Residents faced an impossible choice as North Black Range fire approached

The view of the fire from Bendoura. Picture: Supplied
The view of the fire from Bendoura. Picture: Supplied

Andy Taylor and his partner, Melanie, took turns to sleep as the bushfire raged overnight around their property off Bombay Road, west of Braidwood.

They had spent much of the day rushing and fighting spot fires before the main front swept through.

In the blackest night, the fire beast calmed but it remained frightening - like a monster out of a gothic drama, with the crack of trees and bright red of burning branches shining like mad eyes out of the bush a short distance from their property.

They had been expecting the fire as it ravaged other neighbouring areas. The two daughters (Charlotte, 5, and Elliot, 2) were taken to relatives but the couple decided to stay and defend.

Andy Taylor and the home he saved. Picture: Jamila Toderas

Andy Taylor and the home he saved. Picture: Jamila Toderas

In trepidation.

"Your heart rate was going. It's just such an unknown," Mr Taylor said.

"We didn't know when it was going to come over the hill. It was just a waiting game."

They had been well prepared. The house is built of the right materials - metals and the hardest woods.

And they had 22,000 litres of water in one tank and 75,000 in another.

When the spot fires started, Mr Taylor mobilised his fire defence mini-tanker. "I jumped on the unit and raced around," he said, occasionally with flames underneath the vehicle.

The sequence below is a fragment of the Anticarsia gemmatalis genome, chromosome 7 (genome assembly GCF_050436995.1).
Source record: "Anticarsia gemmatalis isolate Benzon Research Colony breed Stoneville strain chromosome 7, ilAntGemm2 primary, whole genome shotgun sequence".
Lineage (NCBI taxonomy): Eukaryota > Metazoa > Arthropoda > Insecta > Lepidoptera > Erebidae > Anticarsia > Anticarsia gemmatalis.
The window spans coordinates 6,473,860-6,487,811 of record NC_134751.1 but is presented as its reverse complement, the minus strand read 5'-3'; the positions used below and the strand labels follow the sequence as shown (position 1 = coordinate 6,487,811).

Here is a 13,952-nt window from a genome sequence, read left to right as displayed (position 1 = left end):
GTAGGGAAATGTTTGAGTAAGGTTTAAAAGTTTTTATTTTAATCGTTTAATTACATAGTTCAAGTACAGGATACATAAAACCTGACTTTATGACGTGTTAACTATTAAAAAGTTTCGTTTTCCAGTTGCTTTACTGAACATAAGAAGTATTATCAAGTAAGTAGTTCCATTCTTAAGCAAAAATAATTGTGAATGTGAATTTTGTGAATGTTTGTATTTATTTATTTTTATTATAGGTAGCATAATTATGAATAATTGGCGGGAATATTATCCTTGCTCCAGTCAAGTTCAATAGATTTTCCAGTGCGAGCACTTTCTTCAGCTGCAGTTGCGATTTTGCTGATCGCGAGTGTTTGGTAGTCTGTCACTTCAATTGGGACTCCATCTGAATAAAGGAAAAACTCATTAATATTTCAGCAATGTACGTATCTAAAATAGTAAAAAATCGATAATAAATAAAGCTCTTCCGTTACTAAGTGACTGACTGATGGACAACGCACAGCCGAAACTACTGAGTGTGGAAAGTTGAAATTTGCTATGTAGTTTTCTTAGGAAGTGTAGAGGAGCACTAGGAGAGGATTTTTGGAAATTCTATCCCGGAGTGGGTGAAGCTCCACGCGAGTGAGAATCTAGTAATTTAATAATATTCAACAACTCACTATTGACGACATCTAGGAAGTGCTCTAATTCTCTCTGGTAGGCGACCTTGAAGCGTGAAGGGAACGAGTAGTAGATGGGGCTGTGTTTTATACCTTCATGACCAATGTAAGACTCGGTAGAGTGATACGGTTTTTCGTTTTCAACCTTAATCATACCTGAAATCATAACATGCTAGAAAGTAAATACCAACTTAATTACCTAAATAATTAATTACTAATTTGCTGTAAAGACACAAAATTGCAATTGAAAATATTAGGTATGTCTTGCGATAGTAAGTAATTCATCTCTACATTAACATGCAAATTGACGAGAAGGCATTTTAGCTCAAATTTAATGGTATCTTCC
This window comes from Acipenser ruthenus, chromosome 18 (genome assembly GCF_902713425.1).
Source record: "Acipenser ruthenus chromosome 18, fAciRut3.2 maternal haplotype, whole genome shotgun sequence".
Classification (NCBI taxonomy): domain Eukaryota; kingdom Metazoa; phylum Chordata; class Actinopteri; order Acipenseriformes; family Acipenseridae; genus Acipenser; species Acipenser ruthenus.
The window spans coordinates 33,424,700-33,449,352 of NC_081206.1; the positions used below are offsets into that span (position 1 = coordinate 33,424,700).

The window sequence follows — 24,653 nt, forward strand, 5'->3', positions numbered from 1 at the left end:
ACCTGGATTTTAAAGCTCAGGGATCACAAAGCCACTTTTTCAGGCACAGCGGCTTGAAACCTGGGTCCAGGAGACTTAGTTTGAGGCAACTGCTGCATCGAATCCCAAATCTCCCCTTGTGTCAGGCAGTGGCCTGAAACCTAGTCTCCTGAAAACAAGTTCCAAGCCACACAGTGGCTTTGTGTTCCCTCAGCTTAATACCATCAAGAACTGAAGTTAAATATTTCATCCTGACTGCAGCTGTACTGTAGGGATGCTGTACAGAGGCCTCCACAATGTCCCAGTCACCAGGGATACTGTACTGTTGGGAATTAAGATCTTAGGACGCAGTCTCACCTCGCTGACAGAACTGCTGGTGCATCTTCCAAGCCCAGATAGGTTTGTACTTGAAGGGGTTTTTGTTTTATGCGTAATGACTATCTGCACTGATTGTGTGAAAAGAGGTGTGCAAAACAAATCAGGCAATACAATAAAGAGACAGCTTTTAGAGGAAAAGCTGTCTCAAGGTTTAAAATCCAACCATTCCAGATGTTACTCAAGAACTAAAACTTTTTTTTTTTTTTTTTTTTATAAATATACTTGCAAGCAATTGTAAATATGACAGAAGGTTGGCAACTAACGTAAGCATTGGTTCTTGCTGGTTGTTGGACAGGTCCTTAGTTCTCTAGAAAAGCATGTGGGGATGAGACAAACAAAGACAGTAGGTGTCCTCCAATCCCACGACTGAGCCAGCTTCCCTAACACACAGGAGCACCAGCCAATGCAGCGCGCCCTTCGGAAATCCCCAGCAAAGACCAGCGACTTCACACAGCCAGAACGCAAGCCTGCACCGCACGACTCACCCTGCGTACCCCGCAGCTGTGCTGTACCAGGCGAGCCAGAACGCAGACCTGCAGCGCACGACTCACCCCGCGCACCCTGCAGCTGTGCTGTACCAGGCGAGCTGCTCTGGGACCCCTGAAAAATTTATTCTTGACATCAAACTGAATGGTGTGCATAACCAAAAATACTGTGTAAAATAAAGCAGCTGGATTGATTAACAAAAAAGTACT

When it got too much and when the main fire threatened the property, he dialed triple zero and help came.

The crews on the three trucks were the great saviours and Mr Taylor, himself a volunteer in the RFS, can't thank them enough.

Throughout the North Black Range fire that has burnt more than 20,000 hectares near Braidwood, there were urgent decisions to stay and defend or to leave on Sunday.

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In the Bendoura area, Louis Droulers was watching the fire front, which he said had been moving west to east but was shifting, creeping towards them.

Such was its size that it had its own microclimate with unpredictable winds and turbulence. He had seen a flash of lightning inside.

"It's a big fire, I tell you," he said. "Anything in nature of this scale, it's pretty awesome."

Mr Droulers is a volunteer with the Rural Fire Service and was fighting the same fire in Little Bombay on Friday night. On Sunday, he was protecting his own home, surround by bush on Cooma Road.

Most of his neighbours were also staying and were prepared.

Lucy Baumann-Lion, 17, and Jarrah Knowles, 18, decided to evacuate from their family homes. Picture: Jamila Toderas

Lucy Baumann-Lion, 17, and Jarrah Knowles, 18, decided to evacuate from their family homes. Picture: Jamila Toderas

Some people sought refuge in Braidwood itself.

Teenagers Jarrah Knowles from Bendoura and her friend Lucy Baumann-Lion from Bombay both decided to leave their homes.

"The fire was slowly creeping over the range and it broke all containment line so I decided to leave," said Lucy. Her father stayed and defended the house and livestock.

The two teenagers who live close to each other ended up watching the fire from safety.

"I just remember being up on the hill," said Knowles, "and knowing that Lucy's dad and uncle were in the fire and we couldn't do anything.

"We were just observing a catastrophic situation unfold."

They are both thankful for "the generosity of community and strangers."

This story The fire that moved like a beast first appeared on The Canberra Times.